The country's largest drugstore chain is having a wild 2012. Shares of Walgreen (NYSE: WAG ) are down about 11% so far this year, after a messy breakup with Express Scripts (Nasdaq: ESRX ) that crippled the company's annual pharmacy sales. Worse still, Walgreen's decision to drop its contract with the pharmacy benefits manager drove thousands of customers into the arms of its largest competitor, CVS Caremark (NYSE: CVS ) . While there are pros and cons to both of the pharmacy stocks, only one looks like an attractive buy today.
Round 1 goes to CVS
Both CVS and industry peer Rite Aid (NYSE: RAD ) now have something Walgreen does not: a prescription service that accepts Express Scripts insurance plans. As a result, both companies have benefited from an influx of former Walgreen customers who were forced to transfer their prescriptions to pharmacies that honor benefits for Express Scripts' members.
Meanwhile, pharmacy sales at Walgreen continue to slide. Last week the company reported third-quarter results that showed a 10.8% decline in net earnings from the same period a year ago, and prescription sales fell 6.6%. That contrasts with CVS Caremark's latest quarter, in which the company reported a 19.9% increase in net revenue and a 32.3% rise in pharmacy services compared to the same period a year ago.
Still, it's too early in the game to name CVS the winner.
Express Scripts may have accounted for more than 12% of the prescriptions filled at Walgreen stores, but the pharmacy retailer still looks strong on a fundamental basis. Also, Walgreen's healthy balance sheet paired with the sheer size of its operations (8,000 stores in the U.S. and Puerto Rico) will help insulate the company from the loss of Express Scripts customers.
Dividends and healthy financials are also important factors to consider. Last week Walgreen announced a dividend hike -- increasing its quarterly payout by more than 22% to just over $0.27 a share. For those keeping score, that translates into an annual dividend of around $1.10 per share. The stock currently boasts an attractive dividend yield of 3.7%.
Looking to the future, the company hopes to reward shareholders with a payout of between 30% and 35% of total net earnings. Walgreen has paid a dividend for more than 79 years or 319 consecutive quarters, meaning the company should have no problem making future payouts. That's reassuring considering industry rival Rite Aid can't even afford to pay a dividend.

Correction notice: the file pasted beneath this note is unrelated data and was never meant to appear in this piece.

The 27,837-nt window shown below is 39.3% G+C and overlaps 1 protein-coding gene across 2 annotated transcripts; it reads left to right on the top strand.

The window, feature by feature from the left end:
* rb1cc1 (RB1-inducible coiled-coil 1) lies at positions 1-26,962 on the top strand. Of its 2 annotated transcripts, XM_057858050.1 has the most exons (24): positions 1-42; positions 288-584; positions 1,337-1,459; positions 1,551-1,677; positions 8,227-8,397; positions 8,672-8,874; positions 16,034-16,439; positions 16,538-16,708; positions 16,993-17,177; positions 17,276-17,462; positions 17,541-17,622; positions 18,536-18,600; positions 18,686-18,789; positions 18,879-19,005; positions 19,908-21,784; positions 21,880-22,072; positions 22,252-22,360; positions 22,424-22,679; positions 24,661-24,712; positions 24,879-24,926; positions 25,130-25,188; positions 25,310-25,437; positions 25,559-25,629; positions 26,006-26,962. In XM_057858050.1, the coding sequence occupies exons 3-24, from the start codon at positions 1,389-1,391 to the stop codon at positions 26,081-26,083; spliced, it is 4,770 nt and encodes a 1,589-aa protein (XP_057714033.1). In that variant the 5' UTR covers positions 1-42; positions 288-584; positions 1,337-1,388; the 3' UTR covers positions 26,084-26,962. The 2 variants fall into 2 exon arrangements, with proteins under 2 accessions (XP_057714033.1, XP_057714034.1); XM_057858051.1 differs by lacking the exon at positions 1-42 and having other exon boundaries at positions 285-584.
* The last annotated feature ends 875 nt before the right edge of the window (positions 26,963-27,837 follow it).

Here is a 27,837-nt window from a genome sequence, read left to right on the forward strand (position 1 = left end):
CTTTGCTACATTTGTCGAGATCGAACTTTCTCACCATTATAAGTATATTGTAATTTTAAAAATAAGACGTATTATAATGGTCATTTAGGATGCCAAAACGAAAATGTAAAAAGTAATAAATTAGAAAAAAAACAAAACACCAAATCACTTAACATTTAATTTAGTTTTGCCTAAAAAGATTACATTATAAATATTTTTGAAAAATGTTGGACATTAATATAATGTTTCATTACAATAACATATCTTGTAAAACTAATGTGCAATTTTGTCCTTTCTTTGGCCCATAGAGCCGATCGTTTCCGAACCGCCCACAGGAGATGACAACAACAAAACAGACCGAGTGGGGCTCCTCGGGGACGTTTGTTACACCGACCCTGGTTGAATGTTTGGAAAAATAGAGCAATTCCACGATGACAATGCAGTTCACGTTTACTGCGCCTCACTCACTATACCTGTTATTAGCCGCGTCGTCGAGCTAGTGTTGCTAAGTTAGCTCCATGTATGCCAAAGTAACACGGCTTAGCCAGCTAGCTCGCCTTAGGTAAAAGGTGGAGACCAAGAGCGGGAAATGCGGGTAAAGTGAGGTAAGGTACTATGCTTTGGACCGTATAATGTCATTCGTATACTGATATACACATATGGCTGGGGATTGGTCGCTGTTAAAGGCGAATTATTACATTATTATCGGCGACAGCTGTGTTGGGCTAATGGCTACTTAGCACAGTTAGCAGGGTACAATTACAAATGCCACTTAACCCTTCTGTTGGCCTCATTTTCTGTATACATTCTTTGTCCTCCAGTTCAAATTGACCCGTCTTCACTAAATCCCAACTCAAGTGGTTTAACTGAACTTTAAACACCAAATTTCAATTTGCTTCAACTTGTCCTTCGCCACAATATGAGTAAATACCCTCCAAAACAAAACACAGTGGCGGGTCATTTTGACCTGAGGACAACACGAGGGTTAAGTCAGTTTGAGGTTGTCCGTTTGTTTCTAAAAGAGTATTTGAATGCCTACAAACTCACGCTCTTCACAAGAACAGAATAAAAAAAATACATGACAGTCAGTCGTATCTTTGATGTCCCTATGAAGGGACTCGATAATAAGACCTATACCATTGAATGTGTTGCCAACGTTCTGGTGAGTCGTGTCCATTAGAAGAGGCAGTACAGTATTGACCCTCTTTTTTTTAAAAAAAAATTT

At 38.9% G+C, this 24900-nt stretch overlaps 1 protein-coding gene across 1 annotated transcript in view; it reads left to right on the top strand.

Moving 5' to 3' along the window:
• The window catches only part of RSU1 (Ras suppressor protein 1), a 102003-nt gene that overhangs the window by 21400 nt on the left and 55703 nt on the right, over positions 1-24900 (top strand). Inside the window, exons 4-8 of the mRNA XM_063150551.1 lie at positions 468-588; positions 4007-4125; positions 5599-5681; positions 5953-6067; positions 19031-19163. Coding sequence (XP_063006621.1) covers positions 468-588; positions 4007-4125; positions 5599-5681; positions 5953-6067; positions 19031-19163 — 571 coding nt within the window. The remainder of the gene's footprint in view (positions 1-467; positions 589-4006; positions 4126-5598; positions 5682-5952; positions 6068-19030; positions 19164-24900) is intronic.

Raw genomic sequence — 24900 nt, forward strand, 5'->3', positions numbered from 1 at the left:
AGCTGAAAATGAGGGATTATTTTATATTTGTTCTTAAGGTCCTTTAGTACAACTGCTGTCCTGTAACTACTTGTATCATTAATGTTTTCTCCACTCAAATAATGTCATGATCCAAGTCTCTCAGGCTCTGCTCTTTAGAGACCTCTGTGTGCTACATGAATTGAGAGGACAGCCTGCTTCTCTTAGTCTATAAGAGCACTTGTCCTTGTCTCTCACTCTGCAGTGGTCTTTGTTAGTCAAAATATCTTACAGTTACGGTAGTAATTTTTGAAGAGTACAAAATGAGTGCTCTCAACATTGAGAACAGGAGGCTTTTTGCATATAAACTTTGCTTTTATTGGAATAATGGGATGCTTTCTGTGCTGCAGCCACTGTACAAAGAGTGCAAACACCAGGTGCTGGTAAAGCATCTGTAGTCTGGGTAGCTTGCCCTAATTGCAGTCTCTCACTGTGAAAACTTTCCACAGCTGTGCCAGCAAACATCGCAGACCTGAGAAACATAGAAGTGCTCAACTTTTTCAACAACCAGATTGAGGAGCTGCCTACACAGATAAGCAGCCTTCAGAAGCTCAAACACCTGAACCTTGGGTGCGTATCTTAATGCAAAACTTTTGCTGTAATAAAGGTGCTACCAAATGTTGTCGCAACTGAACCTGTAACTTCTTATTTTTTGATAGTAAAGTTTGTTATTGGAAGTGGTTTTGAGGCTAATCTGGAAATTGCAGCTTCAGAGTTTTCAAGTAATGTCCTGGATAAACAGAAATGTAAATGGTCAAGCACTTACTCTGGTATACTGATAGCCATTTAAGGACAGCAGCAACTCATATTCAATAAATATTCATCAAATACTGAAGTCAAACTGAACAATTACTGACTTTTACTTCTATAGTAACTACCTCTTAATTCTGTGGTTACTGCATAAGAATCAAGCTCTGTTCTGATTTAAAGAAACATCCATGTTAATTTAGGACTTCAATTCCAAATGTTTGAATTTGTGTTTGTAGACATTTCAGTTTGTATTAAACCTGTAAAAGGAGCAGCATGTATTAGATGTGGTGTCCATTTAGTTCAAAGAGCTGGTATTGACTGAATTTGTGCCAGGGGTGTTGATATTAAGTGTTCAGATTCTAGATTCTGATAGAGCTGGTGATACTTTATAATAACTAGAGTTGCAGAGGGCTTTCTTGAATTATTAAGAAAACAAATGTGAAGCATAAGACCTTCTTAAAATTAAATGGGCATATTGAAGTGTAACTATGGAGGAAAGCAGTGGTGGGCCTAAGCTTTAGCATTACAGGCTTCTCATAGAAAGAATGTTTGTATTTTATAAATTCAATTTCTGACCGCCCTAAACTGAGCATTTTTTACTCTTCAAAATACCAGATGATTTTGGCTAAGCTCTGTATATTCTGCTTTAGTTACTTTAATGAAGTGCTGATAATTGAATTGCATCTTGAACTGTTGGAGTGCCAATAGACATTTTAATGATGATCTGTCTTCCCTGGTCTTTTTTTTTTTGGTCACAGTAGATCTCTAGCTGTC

With a yield of 1.40%, CVS Caremark's dividend also looks reliable, though not as rich as Walgreen's payout. Still, dividends have helped shares of CVS return an average of 13% annually since 1980 -- beating the S&P 500's annual return of 11.1% over the same period. Today, CVS pays an annual dividend of $0.65 with a price-to-earnings ratio just north of 17. That compares to Walgreen's annual dividend of $0.90 and a P/E just below 10. As far as these metrics are concerned, Walgreen wins this round.
Walgreen gets the boot
Walgreen may get points for its strong balance sheet and attractive payout. However, the company's recent $6.7 billion play for a portion of European pharmacy chain Alliance Boots adds a new level of risk to the stock. The expensive takeover deal will leave Walgreen with a 45% stake in Boots and more than 11,000 drugstores throughout the U.S., Europe, and Asia.
According to The Wall Street Journal, Walgreen hopes to make $1 billion in cost synergies by 2016.
I liked the value in shares of Walgreen before this deal was announced; the stock was a good play for conservative investors. But the company's decision to buy Boots gives shares of Walgreen major exposure in Europe during a time when the region is under tremendous pressure. Another reason for concern is the fact that Walgreen is taking on billions in debt in order to fund the cash-and-stock deal.
Additionally, the U.K. tie-up of these companies means Walgreen will need to navigate British drug regulations, which differ from those in the United States. It seems to me that the pharmacy retailer is paying a premium for added problems. Perhaps this is a desperate attempt by Walgreen to replace revenue lost in the absence of Express Scripts.
Whatever the logic, one thing is certain: CVS is looking a lot better in light of Walgreen's costly purchase. For that reason CVS is undoubtedly the better buy today. With the competition preoccupied by this risky takeover deal, I suspect more investors will be focusing their attention on CVS. In the meantime, I'm giving shares of Walgreen an underp erform rating in Motley Fool CAPS.
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